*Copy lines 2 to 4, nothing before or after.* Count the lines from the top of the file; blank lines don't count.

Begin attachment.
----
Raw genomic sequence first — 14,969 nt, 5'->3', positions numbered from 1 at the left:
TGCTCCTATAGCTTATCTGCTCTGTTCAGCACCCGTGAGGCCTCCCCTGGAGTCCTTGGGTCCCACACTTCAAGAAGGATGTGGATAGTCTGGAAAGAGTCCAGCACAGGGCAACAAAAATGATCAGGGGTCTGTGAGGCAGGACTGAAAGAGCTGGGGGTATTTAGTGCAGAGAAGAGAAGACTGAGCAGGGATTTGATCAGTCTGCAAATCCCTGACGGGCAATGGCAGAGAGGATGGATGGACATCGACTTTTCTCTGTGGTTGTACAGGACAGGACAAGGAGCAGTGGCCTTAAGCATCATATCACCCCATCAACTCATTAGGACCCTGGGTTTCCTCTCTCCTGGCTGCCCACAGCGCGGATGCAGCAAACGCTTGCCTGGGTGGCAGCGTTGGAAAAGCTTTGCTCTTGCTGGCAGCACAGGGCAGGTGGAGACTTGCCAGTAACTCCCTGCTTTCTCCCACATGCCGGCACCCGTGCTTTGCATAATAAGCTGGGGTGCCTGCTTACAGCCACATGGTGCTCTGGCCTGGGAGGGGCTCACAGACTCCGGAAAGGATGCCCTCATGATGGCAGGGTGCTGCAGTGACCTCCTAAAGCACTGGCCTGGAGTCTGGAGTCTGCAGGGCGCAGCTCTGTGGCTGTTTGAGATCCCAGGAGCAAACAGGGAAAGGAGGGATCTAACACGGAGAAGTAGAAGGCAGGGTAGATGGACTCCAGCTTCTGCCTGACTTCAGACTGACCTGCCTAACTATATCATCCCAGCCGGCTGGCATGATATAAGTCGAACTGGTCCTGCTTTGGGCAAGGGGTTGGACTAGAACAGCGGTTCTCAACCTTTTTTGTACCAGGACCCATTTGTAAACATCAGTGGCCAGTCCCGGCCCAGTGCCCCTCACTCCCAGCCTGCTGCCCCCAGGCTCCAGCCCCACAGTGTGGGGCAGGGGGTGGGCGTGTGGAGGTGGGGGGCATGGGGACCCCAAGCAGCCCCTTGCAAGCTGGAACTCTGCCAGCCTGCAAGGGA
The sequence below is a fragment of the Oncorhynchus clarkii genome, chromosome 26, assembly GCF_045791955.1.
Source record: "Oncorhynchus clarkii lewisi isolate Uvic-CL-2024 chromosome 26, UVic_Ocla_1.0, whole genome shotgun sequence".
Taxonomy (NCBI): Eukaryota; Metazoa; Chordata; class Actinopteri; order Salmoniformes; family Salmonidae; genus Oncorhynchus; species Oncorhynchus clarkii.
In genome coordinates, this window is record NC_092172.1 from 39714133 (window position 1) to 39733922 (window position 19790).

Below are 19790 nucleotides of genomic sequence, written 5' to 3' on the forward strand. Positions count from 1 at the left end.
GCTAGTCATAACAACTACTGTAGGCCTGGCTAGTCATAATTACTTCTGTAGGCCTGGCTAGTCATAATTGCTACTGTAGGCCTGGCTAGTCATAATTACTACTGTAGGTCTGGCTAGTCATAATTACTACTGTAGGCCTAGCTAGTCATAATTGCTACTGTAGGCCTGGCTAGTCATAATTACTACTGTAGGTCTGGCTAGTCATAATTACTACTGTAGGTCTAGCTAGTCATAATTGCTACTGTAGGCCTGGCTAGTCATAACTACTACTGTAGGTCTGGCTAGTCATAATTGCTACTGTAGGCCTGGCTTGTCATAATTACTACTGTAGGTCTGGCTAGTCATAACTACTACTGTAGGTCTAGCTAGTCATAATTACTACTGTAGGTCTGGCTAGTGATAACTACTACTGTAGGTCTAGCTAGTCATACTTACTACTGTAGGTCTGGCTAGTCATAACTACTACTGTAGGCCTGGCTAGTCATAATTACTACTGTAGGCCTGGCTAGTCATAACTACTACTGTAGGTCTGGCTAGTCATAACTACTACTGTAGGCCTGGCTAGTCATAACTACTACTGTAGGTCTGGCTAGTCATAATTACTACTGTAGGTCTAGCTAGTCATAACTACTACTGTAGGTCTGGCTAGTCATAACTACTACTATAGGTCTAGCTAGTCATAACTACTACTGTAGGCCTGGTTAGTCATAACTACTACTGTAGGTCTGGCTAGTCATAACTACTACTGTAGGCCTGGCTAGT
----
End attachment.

TGCTCCTATAGCTTATCTGCTCTGTTCAGCACCCGTGAGGCCTCCCCTGGAGTCCTTGGGTCCCACACTTCAAGAAGGATGTGGATAGTCTGGAAAGAGTCCAGCACAGGGCAACAAAAATGATCAGGGGTCTGTGAGGCAGGACTGAAAGAGCTGGGGGTATTTAGTGCAGAGAAGAGAAGACTGAGCAGGGATTTGATCAGTCTGCAAATCCCTGACGGGCAATGGCAGAGAGGATGGATGGACATCGACTTTTCTCTGTGGTTGTACAGGACAGGACAAGGAGCAGTGGCCTTAAGCATCATATCACCCCATCAACTCATTAGGACCCTGGGTTTCCTCTCTCCTGGCTGCCCACAGCGCGGATGCAGCAAACGCTTGCCTGGGTGGCAGCGTTGGAAAAGCTTTGCTCTTGCTGGCAGCACAGGGCAGGTGGAGACTTGCCAGTAACTCCCTGCTTTCTCCCACATGCCGGCACCCGTGCTTTGCATAATAAGCTGGGGTGCCTGCTTACAGCCACATGGTGCTCTGGCCTGGGAGGGGCTCACAGACTCCGGAAAGGATGCCCTCATGATGGCAGGGTGCTGCAGTGACCTCCTAAAGCACTGGCCTGGAGTCTGGAGTCTGCAGGGCGCAGCTCTGTGGCTGTTTGAGATCCCAGGAGCAAACAGGGAAAGGAGGGATCTAACACGGAGAAGTAGAAGGCAGGGTAGATGGACTCCAGCTTCTGCCTGACTTCAGACTGACCTGCCTAACTATATCATCCCAGCCGGCTGGCATGATATAAGTCGAACTGGTCCTGCTTTGGGCAAGGGGTTGGACTAGAACAGCGGTTCTCAACCTTTTTTGTACCAGGACCCATTTGTAAACATCAGTGGCCAGTCCCGGCCCAGTGCCCCTCACTCCCAGCCTGCTGCCCCCAGGCTCCAGCCCCACAGTGTGGGGCAGGGGGTGGGCGTGTGGAGGTGGGGGGCATGGGGACCCCAAGCAGCCCCTTGCAAGCTGGAACTCTGCCAGCCTGCAAGGGA
The sequence below is a fragment of the Oncorhynchus clarkii genome, chromosome 26, assembly GCF_045791955.1.
Source record: "Oncorhynchus clarkii lewisi isolate Uvic-CL-2024 chromosome 26, UVic_Ocla_1.0, whole genome shotgun sequence".